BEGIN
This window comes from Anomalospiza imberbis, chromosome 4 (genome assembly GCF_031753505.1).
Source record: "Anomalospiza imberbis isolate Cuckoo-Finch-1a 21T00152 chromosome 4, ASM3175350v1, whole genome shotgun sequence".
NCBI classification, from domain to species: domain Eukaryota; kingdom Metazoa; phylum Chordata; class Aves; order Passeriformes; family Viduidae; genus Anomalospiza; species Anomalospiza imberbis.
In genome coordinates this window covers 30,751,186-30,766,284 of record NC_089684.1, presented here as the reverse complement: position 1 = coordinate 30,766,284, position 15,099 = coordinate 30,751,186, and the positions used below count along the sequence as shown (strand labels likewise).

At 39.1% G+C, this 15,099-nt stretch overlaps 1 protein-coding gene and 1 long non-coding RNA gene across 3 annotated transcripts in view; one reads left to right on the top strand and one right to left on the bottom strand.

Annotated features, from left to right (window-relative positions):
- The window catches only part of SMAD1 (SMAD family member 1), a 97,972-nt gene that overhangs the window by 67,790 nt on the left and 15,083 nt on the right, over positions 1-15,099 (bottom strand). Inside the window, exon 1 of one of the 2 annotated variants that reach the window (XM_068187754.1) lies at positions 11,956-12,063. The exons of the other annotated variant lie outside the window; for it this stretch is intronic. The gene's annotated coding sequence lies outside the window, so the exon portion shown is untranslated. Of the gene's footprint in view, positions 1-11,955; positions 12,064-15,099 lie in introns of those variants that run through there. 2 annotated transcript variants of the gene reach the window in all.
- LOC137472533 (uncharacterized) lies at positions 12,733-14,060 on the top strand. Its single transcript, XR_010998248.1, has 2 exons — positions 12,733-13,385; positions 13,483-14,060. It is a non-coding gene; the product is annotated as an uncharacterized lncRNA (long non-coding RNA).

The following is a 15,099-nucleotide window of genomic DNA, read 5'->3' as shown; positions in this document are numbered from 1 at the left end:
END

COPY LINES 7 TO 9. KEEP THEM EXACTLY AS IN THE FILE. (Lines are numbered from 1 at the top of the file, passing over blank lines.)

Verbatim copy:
- The window catches only part of SMAD1 (SMAD family member 1), a 97,972-nt gene that overhangs the window by 67,790 nt on the left and 15,083 nt on the right, over positions 1-15,099 (bottom strand). Inside the window, exon 1 of one of the 2 annotated variants that reach the window (XM_068187754.1) lies at positions 11,956-12,063. The exons of the other annotated variant lie outside the window; for it this stretch is intronic. The gene's annotated coding sequence lies outside the window, so the exon portion shown is untranslated. Of the gene's footprint in view, positions 1-11,955; positions 12,064-15,099 lie in introns of those variants that run through there. 2 annotated transcript variants of the gene reach the window in all.
- LOC137472533 (uncharacterized) lies at positions 12,733-14,060 on the top strand. Its single transcript, XR_010998248.1, has 2 exons — positions 12,733-13,385; positions 13,483-14,060. It is a non-coding gene; the product is annotated as an uncharacterized lncRNA (long non-coding RNA).

The following is a 15,099-nucleotide window of genomic DNA, read 5'->3' as shown; positions in this document are numbered from 1 at the left end: